Yeah, if you want a PC 12031 felony, the best way to get it is to be an 18-year-old black male drug dealer with an unregistered gun. I'm sure we're all surprised by that. Conversely if you don't want a PC 12031 felony, the best way to avoid it (other than having a CCW, or not carrying a gun) is to be a middle-aged white woman who's not involved in any other criminal activities, and has the gun properly registered.

The best way to avoid it is to not break the law in the first place.

G30 Steve
04-28-2009, 12:25 PM
Yeah, if you want a PC 12031 felony, the best way to get it is to be an 18-year-old black male drug dealer with an unregistered gun. I'm sure we're all surprised by that. Conversely if you don't want a PC 12031 felony, the best way to avoid it (other than having a CCW, or not carrying a gun) is to be a middle-aged white woman who's not involved in any other criminal activities, and has the gun properly registered.I don't know where you're trying to go with the stats but
I'd bet an overwhelmingly high percentage of convictions are due to being involved in criminal activity while armed.
I've never been asked for mine either RD.;)

Librarian
04-28-2009, 12:25 PM
12031 is loaded - 12025 is concealed without CCW.

They're often charged together, of course.

The link to the 12025 pub is
http://www.ag.ca.gov/cjsc/publications/misc/cfc03/12025.pdf

In FY 2003,
Of the 3,738 males charged with PC section 12025:
Felony-level filings accounted for 58.1 percent (2,170).
Misdemeanor-level filings accounted for 41.9 percent (1,568).

Of the 192 females charged with PC section 12025:
Felony-level filings accounted for 46.9 percent (90).
Misdemeanor-level filings accounted for 53.1 percent (102)

In FY 2003, there were 3,030 charges filed in
addition to a primary charge of felony PC
section 12025. Of these additional charges:
Felony-level filings accounted for 89.8 percent (2,721).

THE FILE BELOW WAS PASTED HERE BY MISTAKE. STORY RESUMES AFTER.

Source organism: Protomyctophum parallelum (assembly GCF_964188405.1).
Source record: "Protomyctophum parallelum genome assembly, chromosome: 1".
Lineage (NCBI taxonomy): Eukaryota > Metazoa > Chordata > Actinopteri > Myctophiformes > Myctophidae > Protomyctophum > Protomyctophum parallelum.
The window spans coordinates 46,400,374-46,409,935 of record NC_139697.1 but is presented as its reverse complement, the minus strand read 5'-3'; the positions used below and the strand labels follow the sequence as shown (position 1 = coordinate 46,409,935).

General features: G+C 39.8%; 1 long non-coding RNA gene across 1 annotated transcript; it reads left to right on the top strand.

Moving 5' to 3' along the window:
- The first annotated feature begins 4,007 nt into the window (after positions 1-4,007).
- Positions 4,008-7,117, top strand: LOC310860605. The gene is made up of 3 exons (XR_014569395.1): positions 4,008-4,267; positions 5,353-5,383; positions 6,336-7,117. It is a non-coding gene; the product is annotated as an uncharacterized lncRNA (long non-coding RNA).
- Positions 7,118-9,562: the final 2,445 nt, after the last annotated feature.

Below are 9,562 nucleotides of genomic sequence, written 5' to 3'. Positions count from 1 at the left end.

Misdemeanor-level filings accounted for 10.2 percent (309).

CCWFacts
04-28-2009, 12:31 PM
12031 is loaded - 12025 is concealed without CCW.

They're often charged together, of course.

The link to the 12025 pub is
http://www.ag.ca.gov/cjsc/publications/misc/cfc03/12025.pdf

Ah, good point and good find. It looks like the stats on 12025 are very similar to PC 12031, except there are almost twice as many 12025 charges (close to 4,000 vs. close to 2,000).

It's still all rare, and the bulk of the people busted for either of them are people engaged in other criminal activities (drug dealing, theft etc) and who meet certain profiles (young, black, male).

Still, wouldn't want to risk it, because I've got things to lose, as they say.

G30 Steve
04-28-2009, 12:48 PM
Ah, good point and good find. It looks like the stats on 12025 are very similar to PC 12031, except there are almost twice as many 12025 charges (close to 4,000 vs. close to 2,000).

It's still all rare, and the bulk of the people busted for either of them are people engaged in other criminal activities (drug dealing, theft etc) and who meet certain profiles (young, black, male).

Still, wouldn't want to risk it, because I've got things to lose, as they say.Profiles? Racial profiling won't hold up in court. Probable cause does.